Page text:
Mérida, 25th October 2013 (Venezuelanalysis.com) – The Venezuelan government has announced a plan for the “massive” importation of food over the next two months to combat food shortages in the run up to Christmas.
Under the plan a total of 400,000 tons of food shipments will arrive from other Latin American countries, with 80,000 tons coming from Venezuela’s neighbour Brazil.
“To solve two problems that are affecting us greatly, which is the issue of shortages [and a related] strong inflationary pressure, we’re proposing an offensive, a massive importation of food, and the stimulation of key production sectors to defeat this [economic] war they’re trying to wage against us,” said Vice President for the Economic Area, Rafael Ramirez, as he announced the plan to media on Wednesday.
This year Venezuelans have experienced an increase in shortages of several basic foodstuffs and personal items such as milk, corn flour, cooking oil and toilet paper. According to the Venezuelan Central Bank's (BCV) scarcity index, shortage levels are currently 21.2%, having oscillated at around 20% since January.
The scarcity index measures the rate at which retailers aren’t stocking certain basic items; however the indicator does not signify that a given percentage of goods are not available in the economy. Authorities consider scarcity index levels of below 14% “normal”.
The increased level of shortages is a contributing factor to rising prices, with the annual inflation rate recorded at 49.4% in September. As of November, the minimum wage will have risen 45% this year.
Officials argue that current economic problems are the result of an “economic war” being waged against the government by wealthy allies of the conservative opposition, who they say are seeking to attack the country’s currency and cause discontent in the population by disrupting food supply.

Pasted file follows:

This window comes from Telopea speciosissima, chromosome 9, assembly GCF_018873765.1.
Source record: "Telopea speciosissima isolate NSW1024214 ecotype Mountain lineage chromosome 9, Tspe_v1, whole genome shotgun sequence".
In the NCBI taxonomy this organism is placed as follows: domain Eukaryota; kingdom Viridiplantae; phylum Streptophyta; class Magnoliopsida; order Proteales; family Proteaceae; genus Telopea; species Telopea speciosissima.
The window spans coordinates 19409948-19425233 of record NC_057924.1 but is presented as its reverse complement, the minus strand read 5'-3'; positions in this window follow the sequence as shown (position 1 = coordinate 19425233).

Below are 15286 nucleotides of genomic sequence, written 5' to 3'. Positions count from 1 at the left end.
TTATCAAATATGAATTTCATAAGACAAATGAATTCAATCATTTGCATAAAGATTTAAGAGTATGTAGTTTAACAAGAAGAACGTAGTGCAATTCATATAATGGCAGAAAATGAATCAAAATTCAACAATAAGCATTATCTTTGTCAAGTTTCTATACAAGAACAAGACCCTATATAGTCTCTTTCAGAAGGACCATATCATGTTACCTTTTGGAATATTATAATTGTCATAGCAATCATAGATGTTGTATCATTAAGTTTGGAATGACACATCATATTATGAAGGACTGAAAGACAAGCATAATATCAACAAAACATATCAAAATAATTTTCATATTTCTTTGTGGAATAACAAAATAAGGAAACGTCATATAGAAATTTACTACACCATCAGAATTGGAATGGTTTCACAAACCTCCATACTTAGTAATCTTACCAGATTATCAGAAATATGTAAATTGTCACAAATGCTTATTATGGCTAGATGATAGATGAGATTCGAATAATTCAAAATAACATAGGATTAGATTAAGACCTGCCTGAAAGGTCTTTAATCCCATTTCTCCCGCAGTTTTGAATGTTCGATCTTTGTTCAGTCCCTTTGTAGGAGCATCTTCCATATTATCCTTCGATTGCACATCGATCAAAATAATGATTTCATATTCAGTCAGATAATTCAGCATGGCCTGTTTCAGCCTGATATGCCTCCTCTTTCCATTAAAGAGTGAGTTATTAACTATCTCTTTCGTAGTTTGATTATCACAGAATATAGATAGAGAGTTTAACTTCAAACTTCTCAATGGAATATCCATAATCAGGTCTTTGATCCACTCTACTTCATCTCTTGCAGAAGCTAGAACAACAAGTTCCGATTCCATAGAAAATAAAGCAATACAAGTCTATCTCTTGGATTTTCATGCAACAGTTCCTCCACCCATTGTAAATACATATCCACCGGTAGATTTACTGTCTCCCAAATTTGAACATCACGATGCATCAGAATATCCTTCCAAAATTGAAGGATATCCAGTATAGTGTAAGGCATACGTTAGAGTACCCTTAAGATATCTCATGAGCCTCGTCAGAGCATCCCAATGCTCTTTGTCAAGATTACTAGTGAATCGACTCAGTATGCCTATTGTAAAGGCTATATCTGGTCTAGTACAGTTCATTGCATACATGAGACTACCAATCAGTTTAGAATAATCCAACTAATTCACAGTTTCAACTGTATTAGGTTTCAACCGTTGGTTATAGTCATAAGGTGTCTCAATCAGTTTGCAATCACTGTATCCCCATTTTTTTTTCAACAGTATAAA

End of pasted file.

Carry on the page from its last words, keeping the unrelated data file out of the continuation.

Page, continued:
“The president [Nicolas Maduro] instructed [the purchase of] more food because that’s where they [the opposition] are playing dirty with the whole country. They’re deviating the food supply, they take it as contraband or they hoard it,” said Rafael Ramirez while explaining the motives behind the food import plan on Wednesday.
Meanwhile critics and the political opposition blame “government mismanagement” for the economic situation, arguing that interventionist policies such as currency and price controls have negatively impacted imports and food production.
“All [current economic problems] are the result of the administrative management of an inefficient, ignorant, and highly ideologically-driven government,” declared the coordinator of the opposition Democratic Unity (MUD) coalition’s food and agriculture commission in a press release today.
Since President Maduro’s election in April the government has implemented a range of measures to attempt to reduce shortage levels, such as increasing food imports, cracking downs on hoarding and contraband networks, and stimulating greater domestic food production.
Three hundred and twenty Venezuelan technicians trained by the United Nations World Food and Agriculture Organisation (FAO) are currently working to increase the number of urban agricultural plots in the country, which the government wants to raise from 24,000 to 80,000 over the next year.
According to statements made by the Minister of Agriculture last month, Venezuela imports 50% of food consumed.